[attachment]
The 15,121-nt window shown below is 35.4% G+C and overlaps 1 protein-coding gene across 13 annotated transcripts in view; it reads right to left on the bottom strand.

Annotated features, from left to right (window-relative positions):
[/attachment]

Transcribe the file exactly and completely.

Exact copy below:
The 15,121-nt window shown below is 35.4% G+C and overlaps 1 protein-coding gene across 13 annotated transcripts in view; it reads right to left on the bottom strand.

Annotated features, from left to right (window-relative positions):